I feel like I'm just not understanding the "docker approved" approach. Which is surprising because docker itself is so great.
The networking stuff seems interesting though, I'm very curious how the rest of the ecosystem will evolve to take advantage of it or not.
Brian Grant has explained it recently here: https://github.com/kubernetes/kubernetes/blob/master/docs/wh...
"The technical definition of "orchestration" is execution of a defined workflow: do A, then B, then C. In contrast, Kubernetes is comprised of a set of control processes that continuously drive current state towards the provided desired state. It shouldn't matter how you get from A to C: make it so. This results in a system that is easier to use and more powerful, robust, and resilient."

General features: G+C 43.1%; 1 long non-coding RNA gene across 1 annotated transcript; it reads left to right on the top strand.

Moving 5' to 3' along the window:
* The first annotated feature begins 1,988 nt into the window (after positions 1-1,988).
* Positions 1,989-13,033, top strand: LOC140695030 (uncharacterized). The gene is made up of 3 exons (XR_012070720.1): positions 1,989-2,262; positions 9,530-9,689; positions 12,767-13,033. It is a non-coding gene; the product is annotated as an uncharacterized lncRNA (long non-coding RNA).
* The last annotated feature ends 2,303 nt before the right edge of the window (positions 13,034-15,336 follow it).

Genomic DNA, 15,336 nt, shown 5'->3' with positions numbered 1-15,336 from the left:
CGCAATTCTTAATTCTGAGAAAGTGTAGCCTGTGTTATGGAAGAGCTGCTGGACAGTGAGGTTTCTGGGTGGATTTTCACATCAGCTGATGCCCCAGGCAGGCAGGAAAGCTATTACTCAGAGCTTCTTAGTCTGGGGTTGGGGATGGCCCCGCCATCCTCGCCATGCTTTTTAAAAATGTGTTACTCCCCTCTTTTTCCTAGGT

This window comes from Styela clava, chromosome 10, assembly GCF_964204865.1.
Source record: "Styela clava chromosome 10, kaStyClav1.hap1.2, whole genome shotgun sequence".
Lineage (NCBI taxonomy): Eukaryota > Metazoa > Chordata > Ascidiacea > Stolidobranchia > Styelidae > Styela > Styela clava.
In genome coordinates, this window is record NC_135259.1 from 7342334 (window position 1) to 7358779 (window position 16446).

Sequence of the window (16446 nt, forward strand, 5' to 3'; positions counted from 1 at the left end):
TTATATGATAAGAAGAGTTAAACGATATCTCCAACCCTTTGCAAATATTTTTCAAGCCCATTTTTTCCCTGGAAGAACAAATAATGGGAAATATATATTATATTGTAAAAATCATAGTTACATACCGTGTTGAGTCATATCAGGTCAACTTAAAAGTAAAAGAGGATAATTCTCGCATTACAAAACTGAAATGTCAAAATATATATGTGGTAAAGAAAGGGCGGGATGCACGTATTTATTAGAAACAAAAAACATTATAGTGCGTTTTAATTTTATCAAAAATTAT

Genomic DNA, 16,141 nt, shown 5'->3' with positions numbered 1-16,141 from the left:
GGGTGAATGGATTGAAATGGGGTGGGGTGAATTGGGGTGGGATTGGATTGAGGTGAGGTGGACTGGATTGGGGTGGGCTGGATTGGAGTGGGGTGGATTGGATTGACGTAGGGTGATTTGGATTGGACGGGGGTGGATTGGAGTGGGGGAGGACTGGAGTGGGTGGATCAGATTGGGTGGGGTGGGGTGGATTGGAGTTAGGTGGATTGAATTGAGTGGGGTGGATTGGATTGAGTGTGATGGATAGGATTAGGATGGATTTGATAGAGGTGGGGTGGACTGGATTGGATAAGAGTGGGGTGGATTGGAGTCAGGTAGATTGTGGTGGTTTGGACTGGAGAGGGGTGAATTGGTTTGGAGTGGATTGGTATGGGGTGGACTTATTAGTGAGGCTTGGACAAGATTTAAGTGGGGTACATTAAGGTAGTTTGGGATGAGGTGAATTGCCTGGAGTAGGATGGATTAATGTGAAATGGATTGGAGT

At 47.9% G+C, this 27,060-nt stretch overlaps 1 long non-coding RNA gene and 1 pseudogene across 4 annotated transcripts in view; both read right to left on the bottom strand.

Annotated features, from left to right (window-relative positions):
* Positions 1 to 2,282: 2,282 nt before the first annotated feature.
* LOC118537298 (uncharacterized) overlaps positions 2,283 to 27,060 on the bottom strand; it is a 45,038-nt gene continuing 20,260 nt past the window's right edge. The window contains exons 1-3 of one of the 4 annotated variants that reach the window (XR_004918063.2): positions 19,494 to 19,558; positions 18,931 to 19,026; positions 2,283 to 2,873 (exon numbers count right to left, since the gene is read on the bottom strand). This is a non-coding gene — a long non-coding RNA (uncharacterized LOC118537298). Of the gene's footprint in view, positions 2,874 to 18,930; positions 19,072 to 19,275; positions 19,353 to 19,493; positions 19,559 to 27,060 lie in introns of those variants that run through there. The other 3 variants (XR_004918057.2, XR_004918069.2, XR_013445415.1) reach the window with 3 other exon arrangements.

Look into PaaSes that are built on top of K8s, like Red Hat's OpenShift v3 or Deis.
Me and a team are working on another open-source project, Convox, that offers this on AWS.
One differentiator is that we use "pure" AWS for everything.
Load balancing comes from configuring ECS and an ELB the right way. Logging is based on Kinesis and Lambda. We're seeing great reliability and manageability with this approach.